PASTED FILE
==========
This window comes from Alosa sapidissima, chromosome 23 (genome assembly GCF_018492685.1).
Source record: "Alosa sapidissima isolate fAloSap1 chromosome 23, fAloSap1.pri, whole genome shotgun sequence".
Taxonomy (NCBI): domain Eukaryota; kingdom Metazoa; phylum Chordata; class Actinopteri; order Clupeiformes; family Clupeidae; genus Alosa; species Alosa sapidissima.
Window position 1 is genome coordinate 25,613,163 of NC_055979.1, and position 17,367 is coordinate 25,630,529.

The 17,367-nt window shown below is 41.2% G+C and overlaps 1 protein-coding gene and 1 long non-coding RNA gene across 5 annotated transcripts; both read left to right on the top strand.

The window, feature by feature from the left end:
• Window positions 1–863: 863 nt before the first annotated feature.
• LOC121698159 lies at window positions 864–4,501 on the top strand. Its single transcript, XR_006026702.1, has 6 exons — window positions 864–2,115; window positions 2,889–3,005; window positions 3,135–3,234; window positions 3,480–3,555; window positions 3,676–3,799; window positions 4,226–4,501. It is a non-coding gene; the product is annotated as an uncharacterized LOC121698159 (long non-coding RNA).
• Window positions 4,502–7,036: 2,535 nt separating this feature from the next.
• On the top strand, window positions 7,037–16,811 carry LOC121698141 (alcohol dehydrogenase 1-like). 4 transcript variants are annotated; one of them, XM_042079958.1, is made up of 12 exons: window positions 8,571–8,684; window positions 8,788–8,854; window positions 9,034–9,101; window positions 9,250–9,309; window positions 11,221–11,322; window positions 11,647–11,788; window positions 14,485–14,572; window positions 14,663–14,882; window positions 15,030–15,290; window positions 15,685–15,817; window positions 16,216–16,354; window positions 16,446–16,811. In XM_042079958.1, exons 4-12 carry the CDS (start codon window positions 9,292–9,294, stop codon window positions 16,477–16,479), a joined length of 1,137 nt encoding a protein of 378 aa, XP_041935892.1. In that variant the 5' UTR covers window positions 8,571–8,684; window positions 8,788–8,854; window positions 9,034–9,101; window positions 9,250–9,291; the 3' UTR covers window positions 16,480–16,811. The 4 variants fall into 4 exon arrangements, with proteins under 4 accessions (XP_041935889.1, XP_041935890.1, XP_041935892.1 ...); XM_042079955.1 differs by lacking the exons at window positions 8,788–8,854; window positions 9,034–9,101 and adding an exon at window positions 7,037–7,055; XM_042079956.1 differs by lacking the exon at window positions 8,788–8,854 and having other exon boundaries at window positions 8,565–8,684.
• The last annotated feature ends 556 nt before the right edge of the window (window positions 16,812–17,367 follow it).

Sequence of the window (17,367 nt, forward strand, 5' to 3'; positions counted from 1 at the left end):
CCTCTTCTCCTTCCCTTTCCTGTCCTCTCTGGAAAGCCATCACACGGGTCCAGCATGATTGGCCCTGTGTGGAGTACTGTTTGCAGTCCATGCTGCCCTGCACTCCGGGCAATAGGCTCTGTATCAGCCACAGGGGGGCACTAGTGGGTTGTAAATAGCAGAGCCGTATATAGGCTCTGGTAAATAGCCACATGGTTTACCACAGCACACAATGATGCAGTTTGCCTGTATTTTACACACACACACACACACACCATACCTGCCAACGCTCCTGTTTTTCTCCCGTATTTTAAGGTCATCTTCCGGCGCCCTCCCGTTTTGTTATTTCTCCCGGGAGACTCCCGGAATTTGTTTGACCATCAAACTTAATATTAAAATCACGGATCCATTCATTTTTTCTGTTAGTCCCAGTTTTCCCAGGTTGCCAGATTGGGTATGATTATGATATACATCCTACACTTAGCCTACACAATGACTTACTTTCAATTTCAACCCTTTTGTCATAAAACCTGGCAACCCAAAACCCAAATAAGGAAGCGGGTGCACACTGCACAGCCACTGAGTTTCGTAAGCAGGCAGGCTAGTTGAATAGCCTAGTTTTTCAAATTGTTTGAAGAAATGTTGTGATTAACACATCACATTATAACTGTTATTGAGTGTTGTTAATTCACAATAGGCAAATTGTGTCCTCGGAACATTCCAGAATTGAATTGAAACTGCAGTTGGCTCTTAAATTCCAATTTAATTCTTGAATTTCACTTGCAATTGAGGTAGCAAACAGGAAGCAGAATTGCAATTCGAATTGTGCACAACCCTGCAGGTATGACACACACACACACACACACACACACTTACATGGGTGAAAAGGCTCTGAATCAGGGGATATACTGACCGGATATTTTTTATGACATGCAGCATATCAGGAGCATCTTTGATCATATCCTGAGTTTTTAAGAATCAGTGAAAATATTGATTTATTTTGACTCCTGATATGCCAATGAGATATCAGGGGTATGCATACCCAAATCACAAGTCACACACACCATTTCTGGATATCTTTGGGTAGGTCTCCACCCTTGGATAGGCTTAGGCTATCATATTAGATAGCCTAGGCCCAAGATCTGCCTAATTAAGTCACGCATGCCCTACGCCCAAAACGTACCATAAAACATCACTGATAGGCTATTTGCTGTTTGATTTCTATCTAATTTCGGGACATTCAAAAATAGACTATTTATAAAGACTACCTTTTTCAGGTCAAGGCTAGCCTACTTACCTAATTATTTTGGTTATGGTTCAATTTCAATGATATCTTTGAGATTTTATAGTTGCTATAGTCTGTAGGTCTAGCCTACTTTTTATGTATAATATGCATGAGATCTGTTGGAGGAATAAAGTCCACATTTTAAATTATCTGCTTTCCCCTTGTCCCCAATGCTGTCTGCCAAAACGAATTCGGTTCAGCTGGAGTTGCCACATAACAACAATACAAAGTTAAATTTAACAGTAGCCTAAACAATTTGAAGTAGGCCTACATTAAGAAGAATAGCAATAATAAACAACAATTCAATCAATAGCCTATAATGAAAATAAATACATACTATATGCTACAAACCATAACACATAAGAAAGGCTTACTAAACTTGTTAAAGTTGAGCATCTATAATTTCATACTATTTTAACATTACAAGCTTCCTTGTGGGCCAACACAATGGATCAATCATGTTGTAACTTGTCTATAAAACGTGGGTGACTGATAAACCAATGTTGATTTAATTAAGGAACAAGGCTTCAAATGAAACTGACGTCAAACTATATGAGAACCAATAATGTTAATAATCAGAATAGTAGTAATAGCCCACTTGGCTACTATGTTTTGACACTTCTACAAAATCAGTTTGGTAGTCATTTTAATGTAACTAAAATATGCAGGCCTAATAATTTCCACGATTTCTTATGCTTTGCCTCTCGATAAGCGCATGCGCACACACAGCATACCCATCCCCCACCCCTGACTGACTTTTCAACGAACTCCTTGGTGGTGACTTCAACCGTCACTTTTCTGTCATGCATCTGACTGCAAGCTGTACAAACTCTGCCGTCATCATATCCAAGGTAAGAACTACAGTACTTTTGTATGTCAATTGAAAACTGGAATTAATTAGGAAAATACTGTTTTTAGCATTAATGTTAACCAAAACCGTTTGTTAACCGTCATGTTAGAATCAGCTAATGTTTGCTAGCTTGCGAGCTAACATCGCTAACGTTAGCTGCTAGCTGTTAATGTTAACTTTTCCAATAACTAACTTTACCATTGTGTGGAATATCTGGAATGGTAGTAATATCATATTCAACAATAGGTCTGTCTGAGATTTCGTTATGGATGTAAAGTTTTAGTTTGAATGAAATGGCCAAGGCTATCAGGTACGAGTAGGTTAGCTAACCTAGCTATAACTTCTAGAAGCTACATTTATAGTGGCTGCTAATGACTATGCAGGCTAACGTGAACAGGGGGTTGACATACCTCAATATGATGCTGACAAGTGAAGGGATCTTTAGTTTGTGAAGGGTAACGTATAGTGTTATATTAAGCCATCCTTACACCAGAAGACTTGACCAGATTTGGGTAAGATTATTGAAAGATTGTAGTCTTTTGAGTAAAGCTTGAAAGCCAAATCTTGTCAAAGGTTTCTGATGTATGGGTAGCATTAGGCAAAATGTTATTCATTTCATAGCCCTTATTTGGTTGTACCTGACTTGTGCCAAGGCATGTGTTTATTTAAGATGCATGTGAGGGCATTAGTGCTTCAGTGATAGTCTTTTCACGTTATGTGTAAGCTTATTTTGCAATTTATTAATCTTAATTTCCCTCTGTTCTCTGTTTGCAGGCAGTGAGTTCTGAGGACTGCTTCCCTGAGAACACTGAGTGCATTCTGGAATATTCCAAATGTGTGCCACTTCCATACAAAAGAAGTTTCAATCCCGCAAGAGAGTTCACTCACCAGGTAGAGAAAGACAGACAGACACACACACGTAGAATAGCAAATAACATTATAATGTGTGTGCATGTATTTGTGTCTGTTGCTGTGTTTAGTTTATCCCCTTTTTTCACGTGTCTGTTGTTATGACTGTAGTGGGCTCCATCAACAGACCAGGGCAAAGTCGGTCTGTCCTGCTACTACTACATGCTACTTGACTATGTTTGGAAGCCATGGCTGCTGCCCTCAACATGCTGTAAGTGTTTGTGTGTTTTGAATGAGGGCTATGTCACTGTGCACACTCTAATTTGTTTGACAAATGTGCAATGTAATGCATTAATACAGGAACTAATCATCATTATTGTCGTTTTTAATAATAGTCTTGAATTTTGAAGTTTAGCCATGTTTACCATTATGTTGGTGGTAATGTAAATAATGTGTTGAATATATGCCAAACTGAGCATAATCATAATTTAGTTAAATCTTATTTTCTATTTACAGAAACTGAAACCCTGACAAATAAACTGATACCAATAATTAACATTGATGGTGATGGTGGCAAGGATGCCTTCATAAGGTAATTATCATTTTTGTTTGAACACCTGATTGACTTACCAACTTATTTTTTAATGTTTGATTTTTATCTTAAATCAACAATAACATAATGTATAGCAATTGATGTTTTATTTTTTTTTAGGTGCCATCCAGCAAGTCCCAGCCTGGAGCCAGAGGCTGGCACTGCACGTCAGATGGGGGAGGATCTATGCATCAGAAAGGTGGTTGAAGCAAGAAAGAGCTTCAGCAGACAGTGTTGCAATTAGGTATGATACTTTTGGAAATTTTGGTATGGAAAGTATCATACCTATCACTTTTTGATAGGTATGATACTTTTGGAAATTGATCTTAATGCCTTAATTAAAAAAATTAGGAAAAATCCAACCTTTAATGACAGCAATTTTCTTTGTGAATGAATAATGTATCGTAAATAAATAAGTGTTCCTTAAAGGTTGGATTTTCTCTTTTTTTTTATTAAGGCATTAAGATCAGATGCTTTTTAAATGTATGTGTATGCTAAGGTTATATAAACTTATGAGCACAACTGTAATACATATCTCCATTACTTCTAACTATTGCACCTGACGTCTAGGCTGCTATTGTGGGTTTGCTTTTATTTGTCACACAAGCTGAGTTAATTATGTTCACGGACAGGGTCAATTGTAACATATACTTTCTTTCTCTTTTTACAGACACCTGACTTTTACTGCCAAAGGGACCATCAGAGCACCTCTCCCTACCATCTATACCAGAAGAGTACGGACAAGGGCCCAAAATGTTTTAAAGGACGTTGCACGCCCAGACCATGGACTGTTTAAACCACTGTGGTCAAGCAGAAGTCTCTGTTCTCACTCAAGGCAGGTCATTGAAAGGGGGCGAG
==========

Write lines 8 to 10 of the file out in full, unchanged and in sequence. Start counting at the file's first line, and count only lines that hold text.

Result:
• LOC121698159 lies at window positions 864–4,501 on the top strand. Its single transcript, XR_006026702.1, has 6 exons — window positions 864–2,115; window positions 2,889–3,005; window positions 3,135–3,234; window positions 3,480–3,555; window positions 3,676–3,799; window positions 4,226–4,501. It is a non-coding gene; the product is annotated as an uncharacterized LOC121698159 (long non-coding RNA).
• Window positions 4,502–7,036: 2,535 nt separating this feature from the next.
• On the top strand, window positions 7,037–16,811 carry LOC121698141 (alcohol dehydrogenase 1-like). 4 transcript variants are annotated; one of them, XM_042079958.1, is made up of 12 exons: window positions 8,571–8,684; window positions 8,788–8,854; window positions 9,034–9,101; window positions 9,250–9,309; window positions 11,221–11,322; window positions 11,647–11,788; window positions 14,485–14,572; window positions 14,663–14,882; window positions 15,030–15,290; window positions 15,685–15,817; window positions 16,216–16,354; window positions 16,446–16,811. In XM_042079958.1, exons 4-12 carry the CDS (start codon window positions 9,292–9,294, stop codon window positions 16,477–16,479), a joined length of 1,137 nt encoding a protein of 378 aa, XP_041935892.1. In that variant the 5' UTR covers window positions 8,571–8,684; window positions 8,788–8,854; window positions 9,034–9,101; window positions 9,250–9,291; the 3' UTR covers window positions 16,480–16,811. The 4 variants fall into 4 exon arrangements, with proteins under 4 accessions (XP_041935889.1, XP_041935890.1, XP_041935892.1 ...); XM_042079955.1 differs by lacking the exons at window positions 8,788–8,854; window positions 9,034–9,101 and adding an exon at window positions 7,037–7,055; XM_042079956.1 differs by lacking the exon at window positions 8,788–8,854 and having other exon boundaries at window positions 8,565–8,684.